German “Bench fiddle”, circa 1800, unlabelled copy of D Hopf.
A couple of years ago I asked a friend of mine for his ‘worst fiddle’: I wanted to see how good I could make it sound by matching the stiffnesses of the front and back plates. And it’s turned out rather well, though it does look rather like Humpty Dumpty after his fall!
This is a ‘cottage’ or bench ‘transitional’ fiddle probably made in Germany in the early 1800’s, as the neck was too short by 10mm, but with the more modern neck angle. No machines whatsoever were involved in its making: it is strictly hand-made, and made in a hurry! The arching is somewhat crude.
As you can see right in the picture of the fiddle as received, the front had no bassbar and worse, it had a crack along where the bassbar should be. There were no upper linings at all, no purfling (it’s inked in), and the neck extended into the body to form the upper block, in the German tradition.
I thought I might end up using this as firewood, but with the bassbar crack glued up the front had a good tap tone, so I used it as an experiment, taking the stiffness factors of front and back plates quite low, set the thicknesses right and added a bassbar to the belly(see right).
Then I took the back right out too: it got damaged, but it meant I could set the tap tones and back’s stiffness exactly where I wanted, and confirm the relationships of the tap tones of the back plate (both Modes 2 and 5) in and out of the bouts. Repaired and glued back onto the bouts, onto the sides and onto 6 new blocks it’s quite constructionally challenged.
The bouts were 4 mm thick in places, so I reduced them with a Dremel-type grinder to about 1.2 mm. You can see the back’s thickness contours on the back plate here.
The neck had to be lengthened too with new maple, and set it into the new neck block. Not pretty, but effective. I haven’t got the skills (yet?) to do a pegbox graft, and it wouldn’t be worth the time on this fiddle.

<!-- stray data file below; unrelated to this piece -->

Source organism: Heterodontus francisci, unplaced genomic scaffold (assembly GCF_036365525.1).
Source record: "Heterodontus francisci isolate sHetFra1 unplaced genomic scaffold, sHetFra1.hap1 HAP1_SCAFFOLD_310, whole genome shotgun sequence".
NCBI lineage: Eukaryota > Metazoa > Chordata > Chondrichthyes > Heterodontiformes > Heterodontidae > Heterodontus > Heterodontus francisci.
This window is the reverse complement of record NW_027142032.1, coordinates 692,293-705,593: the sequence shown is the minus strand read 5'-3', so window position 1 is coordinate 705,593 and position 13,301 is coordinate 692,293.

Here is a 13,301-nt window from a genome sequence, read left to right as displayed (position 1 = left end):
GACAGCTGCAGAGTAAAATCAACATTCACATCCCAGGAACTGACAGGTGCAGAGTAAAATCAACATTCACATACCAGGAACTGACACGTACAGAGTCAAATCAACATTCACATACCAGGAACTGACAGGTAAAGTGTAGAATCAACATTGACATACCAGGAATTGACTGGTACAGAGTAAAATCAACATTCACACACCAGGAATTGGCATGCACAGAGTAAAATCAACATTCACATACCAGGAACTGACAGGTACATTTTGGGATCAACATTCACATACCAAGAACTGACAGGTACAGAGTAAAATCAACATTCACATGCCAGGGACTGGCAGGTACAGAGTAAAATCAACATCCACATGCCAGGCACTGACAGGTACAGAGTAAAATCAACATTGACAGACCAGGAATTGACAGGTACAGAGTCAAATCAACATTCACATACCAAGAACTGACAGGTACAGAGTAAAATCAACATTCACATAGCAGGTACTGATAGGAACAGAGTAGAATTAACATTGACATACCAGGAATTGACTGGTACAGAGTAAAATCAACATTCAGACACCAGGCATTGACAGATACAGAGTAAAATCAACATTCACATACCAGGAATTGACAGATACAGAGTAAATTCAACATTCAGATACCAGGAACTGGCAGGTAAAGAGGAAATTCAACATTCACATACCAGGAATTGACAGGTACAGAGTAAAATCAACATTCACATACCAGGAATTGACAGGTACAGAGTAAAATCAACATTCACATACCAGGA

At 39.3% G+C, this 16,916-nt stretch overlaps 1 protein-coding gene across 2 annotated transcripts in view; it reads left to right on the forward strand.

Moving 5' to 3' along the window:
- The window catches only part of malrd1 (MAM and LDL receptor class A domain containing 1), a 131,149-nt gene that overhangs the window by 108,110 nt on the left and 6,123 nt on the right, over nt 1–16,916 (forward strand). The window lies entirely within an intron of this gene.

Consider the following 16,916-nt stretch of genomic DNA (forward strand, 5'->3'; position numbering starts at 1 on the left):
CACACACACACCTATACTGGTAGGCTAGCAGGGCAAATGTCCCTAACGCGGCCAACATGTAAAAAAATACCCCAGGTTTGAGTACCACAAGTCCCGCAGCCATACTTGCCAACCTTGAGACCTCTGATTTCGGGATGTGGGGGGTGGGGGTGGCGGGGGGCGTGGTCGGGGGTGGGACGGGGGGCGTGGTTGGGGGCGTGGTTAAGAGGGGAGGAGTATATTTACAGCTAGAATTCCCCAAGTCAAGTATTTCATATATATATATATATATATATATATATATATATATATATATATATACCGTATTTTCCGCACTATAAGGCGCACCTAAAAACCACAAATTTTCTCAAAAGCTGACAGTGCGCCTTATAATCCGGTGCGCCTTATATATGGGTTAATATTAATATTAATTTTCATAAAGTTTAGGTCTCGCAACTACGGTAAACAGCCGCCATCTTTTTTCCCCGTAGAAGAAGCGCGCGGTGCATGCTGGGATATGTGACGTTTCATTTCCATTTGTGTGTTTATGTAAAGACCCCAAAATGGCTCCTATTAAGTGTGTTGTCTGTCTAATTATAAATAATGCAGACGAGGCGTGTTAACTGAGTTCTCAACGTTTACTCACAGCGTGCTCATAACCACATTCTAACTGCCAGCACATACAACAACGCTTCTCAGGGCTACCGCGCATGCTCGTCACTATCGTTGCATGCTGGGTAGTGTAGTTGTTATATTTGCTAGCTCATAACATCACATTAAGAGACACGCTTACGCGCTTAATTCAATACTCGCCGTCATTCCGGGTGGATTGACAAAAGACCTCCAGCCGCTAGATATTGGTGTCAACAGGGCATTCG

You can see the lengthened neck here on the right.
What does it sound like? Great! for Irish or English dance music, with a strong A and stronger E string, with a good ‘bite’ to the sound using hard bowing. The G string is quite good, but the fiddle back is too light to have real G-string grunt, confirming what Dr. Harris says about the ratio of front and back plate weights. The D string is quite acceptable, but like all my fiddles so far, the D string lets the rest of the fiddles tone down: a little weak, and slightly ‘scratchy’ as each bowed note begins.
Recently I put a proper Thomastik Dominant G string on it, and which is much more respectable now - it shows good strings can improve tone.
This fiddle is good enough to use on a recording, so it was used in a set of songs for a charity concert we put onto CD just before Christmas ‘07. This a part of Jane Gridley’s ‘Horace goes to London’ with this fiddle doing both the rhythm bowing in the background and the ‘descant’ over the voice.
Here is the response of this fiddle using the bowed ‘semitone loudness’ method described on this page. It shows the 3 main frequency responses are roughly right, but it’s a little weak on ‘G’s on both the D and E strings.